Michota v. Anheuser-Busch, Inc., 526 F. Supp. 299 (D.N.J. 1980)
September 19, 1980
ANHEUSER-BUSCH, INC., et al., Defendants.
Gustav A. ADAMS, et al., Plaintiffs,
TRUSTEES OF the N. J. BREWERY EMPLOYEES' PENSION TRUST FUND, et al., Defendants.
United States District Court, D. New Jersey.
*300 *301 Hellring, Lindeman, Goldstein & Siegal by Richard K. Coplon, Newark, N. J., for Michota et al.
McMenaman & Grasso by Ronald E. Hoffman, Spring Lake Heights, N. J., for Adams et al.
Stephen D. Schreiber, Washington, D. C., for Pension Benefit Guaranty Corp.
Kapp & Finkel by Herman W. Kapp, Newark, N. J., for defendant Rheingold Breweries.
Stryker, Tams & Dill by John J. Rizzo, Newark, N. J., for defendant Pabst Brewing Co.
Carpenter, Bennett & Morrissey by Edward F. Ryan, Rosemary A. Hall, Newark, N. J., for defendant Anheuser-Busch, Inc.
*302 Orloff, Lowenbach, Stifelman & Siegel by Jeffrey M. Garrod, Newark, N. J., for defendant Falstaff Brewing Corp.
MEANOR, District Judge.
This complex litigation concerns the pensions of certain former employees of the P. Ballantine & Sons (Ballantine) brewery formerly located in Newark, New Jersey.
In 1956, Ballantine, along with several other employers, entered into an Agreement and Declaration of Trust with the Brewery Workers Joint Local Executive Board of New Jersey (Teamsters Locals 843 and 153, hereinafter the Union) and the New Jersey Brewers Association. The Agreement was denominated "New Jersey Brewery Employees Pension Trust Fund" (hereinafter Trust Fund). Among the other participating employers were Anheuser-Busch, Inc. (Budweiser), Pabst Brewing Co. (Pabst) and Liebmann Breweries, Inc. (Rheingold). The Trust Fund was jointly administered under § 302(c) (5) of the Labor-Management Relations Act of 1947 (LMRA), 29 U.S.C. § 186(c) (5). In June 1956, the trustees of the Trust Fund established a pension plan (hereinafter Brewery Plan) effective August 1, 1955.
To lend context to the facts leading to the institution of this lawsuit, some explication of the salient provisions of the Trust Fund and Brewery Plan is necessary.
Article V, § 5.1 of the Trust Fund required "[e]ach Employer ... [to] pay ... the Trustees the Employer contributions required ... by the current and effective [CBA]." Article VI, § 6.1(a) provided that "[a]n Employer shall cease to be an Employer under this Agreement whenever ... his obligation to make contributions to the Trust Fund is no longer required by a [CBA]." When this eventuality occurred, Article VI, § 6.2(a) provided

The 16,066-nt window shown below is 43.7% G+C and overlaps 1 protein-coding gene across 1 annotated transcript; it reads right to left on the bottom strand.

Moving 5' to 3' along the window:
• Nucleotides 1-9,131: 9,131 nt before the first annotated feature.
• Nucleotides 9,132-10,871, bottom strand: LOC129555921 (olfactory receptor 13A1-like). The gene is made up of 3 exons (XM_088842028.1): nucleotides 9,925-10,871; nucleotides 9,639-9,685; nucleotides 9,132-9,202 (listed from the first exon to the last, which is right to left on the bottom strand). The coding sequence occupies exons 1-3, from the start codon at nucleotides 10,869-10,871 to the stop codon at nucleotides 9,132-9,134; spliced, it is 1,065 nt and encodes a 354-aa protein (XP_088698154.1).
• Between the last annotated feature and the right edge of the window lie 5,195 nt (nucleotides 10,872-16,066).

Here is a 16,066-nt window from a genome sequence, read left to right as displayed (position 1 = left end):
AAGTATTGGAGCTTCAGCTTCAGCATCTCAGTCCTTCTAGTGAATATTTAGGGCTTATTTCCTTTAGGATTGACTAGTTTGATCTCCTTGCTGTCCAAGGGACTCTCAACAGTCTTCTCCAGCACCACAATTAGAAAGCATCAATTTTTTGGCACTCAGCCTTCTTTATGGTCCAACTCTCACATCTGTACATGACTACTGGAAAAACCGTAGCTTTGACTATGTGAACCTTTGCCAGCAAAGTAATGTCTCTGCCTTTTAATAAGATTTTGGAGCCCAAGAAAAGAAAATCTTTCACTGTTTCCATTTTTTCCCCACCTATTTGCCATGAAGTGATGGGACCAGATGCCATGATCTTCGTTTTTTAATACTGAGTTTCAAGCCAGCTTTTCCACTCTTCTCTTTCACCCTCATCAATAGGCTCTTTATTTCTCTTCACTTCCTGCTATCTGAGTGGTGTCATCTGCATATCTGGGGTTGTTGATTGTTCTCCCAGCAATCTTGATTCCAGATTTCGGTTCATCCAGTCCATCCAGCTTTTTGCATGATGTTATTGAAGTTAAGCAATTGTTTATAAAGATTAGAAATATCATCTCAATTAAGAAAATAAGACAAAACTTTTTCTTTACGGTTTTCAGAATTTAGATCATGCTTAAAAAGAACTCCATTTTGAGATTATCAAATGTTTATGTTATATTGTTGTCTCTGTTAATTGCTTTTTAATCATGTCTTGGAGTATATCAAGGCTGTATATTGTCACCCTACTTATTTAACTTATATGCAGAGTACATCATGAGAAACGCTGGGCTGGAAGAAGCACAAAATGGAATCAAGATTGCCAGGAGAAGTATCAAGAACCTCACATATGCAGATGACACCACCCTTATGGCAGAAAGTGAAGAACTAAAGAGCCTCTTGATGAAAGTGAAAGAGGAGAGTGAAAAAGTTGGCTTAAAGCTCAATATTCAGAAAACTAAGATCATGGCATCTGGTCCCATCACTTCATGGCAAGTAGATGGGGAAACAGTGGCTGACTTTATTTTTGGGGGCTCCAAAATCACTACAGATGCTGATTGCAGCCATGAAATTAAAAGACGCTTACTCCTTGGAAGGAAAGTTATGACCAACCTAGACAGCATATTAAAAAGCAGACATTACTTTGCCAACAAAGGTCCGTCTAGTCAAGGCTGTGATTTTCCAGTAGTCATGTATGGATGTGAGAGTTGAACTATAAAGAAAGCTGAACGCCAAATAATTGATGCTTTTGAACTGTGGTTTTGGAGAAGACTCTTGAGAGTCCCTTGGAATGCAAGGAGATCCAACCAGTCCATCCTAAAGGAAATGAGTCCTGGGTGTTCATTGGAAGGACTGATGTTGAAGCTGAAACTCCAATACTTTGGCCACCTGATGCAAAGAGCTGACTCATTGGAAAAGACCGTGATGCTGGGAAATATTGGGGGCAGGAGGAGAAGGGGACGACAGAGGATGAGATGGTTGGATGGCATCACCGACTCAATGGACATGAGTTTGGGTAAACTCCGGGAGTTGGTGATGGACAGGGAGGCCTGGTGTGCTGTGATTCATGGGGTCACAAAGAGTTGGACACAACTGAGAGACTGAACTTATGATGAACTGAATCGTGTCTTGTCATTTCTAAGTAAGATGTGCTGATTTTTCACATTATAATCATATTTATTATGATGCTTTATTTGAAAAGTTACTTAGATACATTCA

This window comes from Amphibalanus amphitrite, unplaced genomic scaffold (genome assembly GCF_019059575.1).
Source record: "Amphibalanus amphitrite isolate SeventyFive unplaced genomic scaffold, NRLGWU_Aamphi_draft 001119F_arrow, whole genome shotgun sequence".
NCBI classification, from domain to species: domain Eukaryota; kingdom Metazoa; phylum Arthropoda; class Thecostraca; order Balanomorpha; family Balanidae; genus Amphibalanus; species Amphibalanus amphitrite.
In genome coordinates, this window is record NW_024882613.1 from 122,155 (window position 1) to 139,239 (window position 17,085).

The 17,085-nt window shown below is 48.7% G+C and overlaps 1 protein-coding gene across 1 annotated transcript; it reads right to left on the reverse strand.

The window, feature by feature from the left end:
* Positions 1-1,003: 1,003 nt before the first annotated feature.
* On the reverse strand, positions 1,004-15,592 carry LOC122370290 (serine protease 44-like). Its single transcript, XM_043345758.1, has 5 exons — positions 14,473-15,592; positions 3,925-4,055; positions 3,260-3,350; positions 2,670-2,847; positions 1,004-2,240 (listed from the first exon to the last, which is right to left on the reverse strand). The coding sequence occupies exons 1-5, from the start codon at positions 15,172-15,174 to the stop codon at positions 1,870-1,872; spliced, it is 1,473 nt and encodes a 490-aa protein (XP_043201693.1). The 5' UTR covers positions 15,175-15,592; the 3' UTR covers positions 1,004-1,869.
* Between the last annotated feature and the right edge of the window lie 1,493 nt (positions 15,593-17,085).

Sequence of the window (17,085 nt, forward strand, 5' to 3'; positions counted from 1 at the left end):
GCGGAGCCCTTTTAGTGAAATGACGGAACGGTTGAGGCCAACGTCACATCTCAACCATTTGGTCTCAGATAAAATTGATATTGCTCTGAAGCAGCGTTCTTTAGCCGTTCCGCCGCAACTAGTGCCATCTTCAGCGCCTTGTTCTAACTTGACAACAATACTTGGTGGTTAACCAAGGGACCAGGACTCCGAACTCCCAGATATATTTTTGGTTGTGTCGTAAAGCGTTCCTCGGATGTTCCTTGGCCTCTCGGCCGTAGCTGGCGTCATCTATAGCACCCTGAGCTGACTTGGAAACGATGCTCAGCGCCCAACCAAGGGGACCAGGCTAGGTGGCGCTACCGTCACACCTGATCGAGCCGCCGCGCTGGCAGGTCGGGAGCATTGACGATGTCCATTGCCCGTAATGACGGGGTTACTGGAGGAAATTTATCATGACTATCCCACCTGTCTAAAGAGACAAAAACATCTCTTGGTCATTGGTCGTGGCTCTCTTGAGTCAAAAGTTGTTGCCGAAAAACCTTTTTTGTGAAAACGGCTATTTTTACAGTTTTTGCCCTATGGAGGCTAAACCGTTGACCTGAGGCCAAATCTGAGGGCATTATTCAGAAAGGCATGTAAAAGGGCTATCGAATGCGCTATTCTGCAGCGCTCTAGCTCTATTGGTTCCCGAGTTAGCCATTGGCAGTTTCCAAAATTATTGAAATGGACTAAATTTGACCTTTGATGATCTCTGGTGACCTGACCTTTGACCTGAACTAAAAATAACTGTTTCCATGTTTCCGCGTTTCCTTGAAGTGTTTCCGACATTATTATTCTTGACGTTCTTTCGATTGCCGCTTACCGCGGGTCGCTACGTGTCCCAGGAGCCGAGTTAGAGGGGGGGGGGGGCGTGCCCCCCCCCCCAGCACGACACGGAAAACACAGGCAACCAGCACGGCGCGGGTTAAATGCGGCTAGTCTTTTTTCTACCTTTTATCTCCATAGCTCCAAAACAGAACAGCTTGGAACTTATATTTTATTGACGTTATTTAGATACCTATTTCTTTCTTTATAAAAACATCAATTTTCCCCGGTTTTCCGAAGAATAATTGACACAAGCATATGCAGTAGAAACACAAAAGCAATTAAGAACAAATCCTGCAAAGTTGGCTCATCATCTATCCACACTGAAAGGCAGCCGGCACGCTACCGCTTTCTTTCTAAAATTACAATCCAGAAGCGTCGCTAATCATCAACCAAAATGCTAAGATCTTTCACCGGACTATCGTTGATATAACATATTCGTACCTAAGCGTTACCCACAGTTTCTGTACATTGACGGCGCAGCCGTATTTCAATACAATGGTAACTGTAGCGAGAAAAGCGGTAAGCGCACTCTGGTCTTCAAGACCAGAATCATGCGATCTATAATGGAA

The Employees of such Employer who have not begun to receive a pension under the Pension Plan shall cease being Employees for the purpose of this Trust and their rights and benefits shall be determined in accordance with the Pension Plan as it applies to Employees whose service has terminated; provided that if any Employees of such Employer enter service with another Employer and have contributions made on their behalf within such a period that their service is not considered broken or lost for the purpose of the Pension Plan, such Employees shall remain Employees under the Trust.
Additionally, upon withdrawal an employer had, with certain irrelevant exceptions, "no further ... obligations ... under this Trust Agreement." Article VI, § 6.2(b).
Article VIII, § 8.2(a) provided
No Employee nor any person claiming by or through such Employee shall have any right, title or interest in or to the funds or other property of the Trust Fund ... except as specifically provided herein and in the Pension Plan.
Article VIII, § 8.3 provided, in pertinent part,
Neither this Trust nor the Pension Plan imposes any obligation on any Employer to make any payments to the Fund; any such obligations are, as to Employers, derived solely from whatever provisions there may be in the Collective Bargaining Agreement from time to time ....
Finally, Article VIII, § 8.4 provided, in pertinent part,
No dispute or question arising under this Trust or the Pension Plan shall be subject to the grievance or arbitration procedure provided for in the Collective Bargaining Agreement. All such disputes or questions ... shall be resolved by the Trustees in the manner herein provided.
Ballantine's Newark brewery terminated operations effective April 1, 1972. As of *303 that date, the Brewery Plan contained the following relevant provisions.
Article I, § 14 of the Brewery Plan defined "Credited Service" as "the years of an Employee's past service and future service credit." Past service referred to the years an employee had worked prior to his employer becoming a contributor to the Trust Fund. Article I, § 14(b). Future service referred to credit received by an employee for employment from the time his employer was obligated to contribute. Article I, § 14(a). As in the Trust Fund, the term "Employer" in the Brewery Plan referred to an employer obligated to contribute to the Trust Fund by the terms of a CBA. Article I, § 9. An "Employee" meant "an employee on behalf of whom contributions shall be required" by virtue of a CBA. Article I, § 11.